17. The method of claim 1, further comprising removing said second self-assembled region to yield a pattern in said self-assembled layer.
18. The method of claim 15, further comprising transferring said pattern into said one or more intermediate layers, if present, and into said substrate, wherein said pattern comprises a plurality of features selected from the group consisting of trenches, spaces, via holes, contact holes having an average feature size of less than about 20 nm.
19. The method of claim 1, wherein an intermediate layer is present, said intermediate layer comprising a pre-pattern comprising a plurality of raised features, said raised features being spaced apart and each being defined by respective sidewalls and a top surface, wherein said self-assembling composition is applied directly on top of said intermediate layer in spaces between said raised features.
20. The method of claim 19, wherein said plurality of raised features are formed by:
applying a photosensitive composition to form an imaging layer on any other intermediate layer, if present, or on said substrate surface, if no other intermediate layers are present; and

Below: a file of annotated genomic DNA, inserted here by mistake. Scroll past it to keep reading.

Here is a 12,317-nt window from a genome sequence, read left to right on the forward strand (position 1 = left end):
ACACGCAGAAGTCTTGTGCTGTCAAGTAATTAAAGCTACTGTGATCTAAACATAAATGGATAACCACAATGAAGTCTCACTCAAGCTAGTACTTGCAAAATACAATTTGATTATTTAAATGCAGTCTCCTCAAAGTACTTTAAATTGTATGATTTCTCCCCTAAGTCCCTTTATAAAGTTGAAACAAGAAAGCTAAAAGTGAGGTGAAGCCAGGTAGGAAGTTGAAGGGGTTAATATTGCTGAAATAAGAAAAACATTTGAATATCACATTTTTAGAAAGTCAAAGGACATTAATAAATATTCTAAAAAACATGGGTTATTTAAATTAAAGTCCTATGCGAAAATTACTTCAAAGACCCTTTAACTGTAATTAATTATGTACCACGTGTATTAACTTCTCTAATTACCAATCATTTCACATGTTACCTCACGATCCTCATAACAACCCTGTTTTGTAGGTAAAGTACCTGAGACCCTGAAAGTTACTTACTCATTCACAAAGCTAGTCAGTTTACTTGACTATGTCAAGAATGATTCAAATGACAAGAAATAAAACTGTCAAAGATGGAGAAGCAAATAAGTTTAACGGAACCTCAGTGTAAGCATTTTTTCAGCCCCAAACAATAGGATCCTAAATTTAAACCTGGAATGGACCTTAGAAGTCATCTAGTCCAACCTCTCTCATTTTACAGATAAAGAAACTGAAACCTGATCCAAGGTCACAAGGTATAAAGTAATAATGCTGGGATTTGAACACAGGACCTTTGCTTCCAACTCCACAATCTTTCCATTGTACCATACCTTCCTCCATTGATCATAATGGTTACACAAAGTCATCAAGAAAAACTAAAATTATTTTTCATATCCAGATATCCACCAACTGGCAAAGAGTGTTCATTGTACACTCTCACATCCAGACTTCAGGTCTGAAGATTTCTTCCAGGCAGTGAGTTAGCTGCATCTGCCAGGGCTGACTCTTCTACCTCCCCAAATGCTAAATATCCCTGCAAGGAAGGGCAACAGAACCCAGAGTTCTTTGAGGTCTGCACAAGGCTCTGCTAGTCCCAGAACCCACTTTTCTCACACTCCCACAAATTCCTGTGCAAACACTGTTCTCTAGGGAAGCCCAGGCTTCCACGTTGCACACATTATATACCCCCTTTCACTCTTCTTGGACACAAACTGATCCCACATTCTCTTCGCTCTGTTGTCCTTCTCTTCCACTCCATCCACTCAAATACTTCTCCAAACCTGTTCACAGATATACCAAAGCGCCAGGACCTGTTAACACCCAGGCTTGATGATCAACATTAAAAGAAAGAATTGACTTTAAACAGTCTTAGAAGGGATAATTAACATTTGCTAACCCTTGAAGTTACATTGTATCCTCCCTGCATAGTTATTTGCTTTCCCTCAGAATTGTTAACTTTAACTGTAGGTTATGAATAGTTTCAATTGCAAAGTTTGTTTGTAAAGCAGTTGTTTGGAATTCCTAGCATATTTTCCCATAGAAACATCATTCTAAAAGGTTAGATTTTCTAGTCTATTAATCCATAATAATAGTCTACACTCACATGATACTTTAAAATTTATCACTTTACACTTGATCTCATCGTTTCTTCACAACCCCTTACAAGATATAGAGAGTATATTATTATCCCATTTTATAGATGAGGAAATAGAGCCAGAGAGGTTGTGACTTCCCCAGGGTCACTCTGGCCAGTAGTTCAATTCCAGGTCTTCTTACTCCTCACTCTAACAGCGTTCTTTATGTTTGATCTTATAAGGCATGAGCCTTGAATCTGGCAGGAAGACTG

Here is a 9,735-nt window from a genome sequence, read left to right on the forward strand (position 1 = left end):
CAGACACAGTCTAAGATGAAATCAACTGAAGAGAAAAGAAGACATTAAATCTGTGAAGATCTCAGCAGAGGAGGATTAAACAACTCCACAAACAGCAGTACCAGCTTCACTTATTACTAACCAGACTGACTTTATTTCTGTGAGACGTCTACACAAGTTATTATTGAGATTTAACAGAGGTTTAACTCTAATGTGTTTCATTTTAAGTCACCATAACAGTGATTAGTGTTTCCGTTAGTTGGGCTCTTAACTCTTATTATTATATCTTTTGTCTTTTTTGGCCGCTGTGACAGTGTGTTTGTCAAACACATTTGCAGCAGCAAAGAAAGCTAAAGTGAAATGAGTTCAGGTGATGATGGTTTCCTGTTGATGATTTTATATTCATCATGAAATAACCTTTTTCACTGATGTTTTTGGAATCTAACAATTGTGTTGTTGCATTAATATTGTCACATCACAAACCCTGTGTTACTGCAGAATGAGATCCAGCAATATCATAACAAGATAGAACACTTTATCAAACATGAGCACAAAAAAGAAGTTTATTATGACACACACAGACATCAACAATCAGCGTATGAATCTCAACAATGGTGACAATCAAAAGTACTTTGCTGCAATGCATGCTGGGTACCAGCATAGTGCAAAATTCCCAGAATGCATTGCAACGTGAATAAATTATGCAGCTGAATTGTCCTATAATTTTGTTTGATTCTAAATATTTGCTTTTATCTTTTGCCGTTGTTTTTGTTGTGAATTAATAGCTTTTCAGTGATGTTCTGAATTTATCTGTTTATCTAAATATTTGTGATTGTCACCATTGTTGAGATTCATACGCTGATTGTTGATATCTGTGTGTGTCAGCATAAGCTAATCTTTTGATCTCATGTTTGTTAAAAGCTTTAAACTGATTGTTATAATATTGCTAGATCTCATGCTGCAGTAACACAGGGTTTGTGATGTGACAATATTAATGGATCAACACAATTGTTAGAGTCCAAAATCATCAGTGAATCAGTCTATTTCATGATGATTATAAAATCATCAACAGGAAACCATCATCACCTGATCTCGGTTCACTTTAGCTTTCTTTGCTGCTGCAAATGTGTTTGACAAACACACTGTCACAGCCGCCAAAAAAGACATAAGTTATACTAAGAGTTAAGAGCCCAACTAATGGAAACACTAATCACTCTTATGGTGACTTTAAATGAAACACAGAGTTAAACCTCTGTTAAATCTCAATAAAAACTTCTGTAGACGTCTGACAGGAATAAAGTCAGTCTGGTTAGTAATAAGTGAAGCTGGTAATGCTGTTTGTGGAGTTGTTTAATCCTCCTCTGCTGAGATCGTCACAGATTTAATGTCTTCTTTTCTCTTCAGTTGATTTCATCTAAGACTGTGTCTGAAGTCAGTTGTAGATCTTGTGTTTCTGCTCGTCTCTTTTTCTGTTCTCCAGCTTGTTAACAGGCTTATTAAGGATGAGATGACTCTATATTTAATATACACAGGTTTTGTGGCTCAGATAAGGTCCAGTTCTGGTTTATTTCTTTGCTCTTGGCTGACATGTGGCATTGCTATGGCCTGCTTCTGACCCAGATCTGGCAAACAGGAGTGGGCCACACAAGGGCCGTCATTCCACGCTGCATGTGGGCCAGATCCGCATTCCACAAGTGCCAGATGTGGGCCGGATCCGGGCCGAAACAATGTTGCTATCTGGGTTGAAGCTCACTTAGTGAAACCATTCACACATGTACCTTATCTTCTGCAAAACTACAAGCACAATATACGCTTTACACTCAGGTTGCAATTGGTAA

patterning said imaging layer to yield said pre-pattern, before applying said composition to said imaging layer.
21. The method of claim 20, wherein said patterning comprises:
exposing said imaging layer to radiation to yield exposed and unexposed portions of said imaging layer, and
contacting said imaging layer with a developer so as to remove one of said exposed or unexposed portions.
22. The method of claim 1, wherein at least one intermediate layer is present, said intermediate layer being selected from the group consisting of hardmask layers and neutral layers, and wherein said intermediate layer comprises a surface having surface-modified regions and non-modified regions, said first and second self-assembled regions being adjacent said non-modified regions.
23. The method of claim 22, wherein, before applying said composition to said intermediate layer, said surface-modified regions and non-modified regions are formed by:
forming an imaging layer on said intermediate layer; and
patterning said imaging layer to yield a pre-pattern, wherein said patterning comprises selectively removing portions of said imaging layer to uncover portions of said intermediate layer;
contacting said uncovered portions of intermediate layer with a developer or solvent to yield said surface-modified regions; and
removing remaining portions of said imaging layer from said intermediate layer to yield said non-modified regions.
24. The method of claim 22, wherein, before applying said composition to said intermediate layer, said surface-modified regions and non-modified regions are formed by selectively exposing said intermediate layer to radiation.
25. The method of claim 1, wherein said self-assembling of said composition occurs after said applying, without applying a further layer being formed on, or a second composition being applied to, said composition.
26. The method of claim 1, wherein said vinylbenzocyclobutene is 4-vinylbenzocyclobutene, and said vinyl biphenyl is 4-vinyl biphenyl.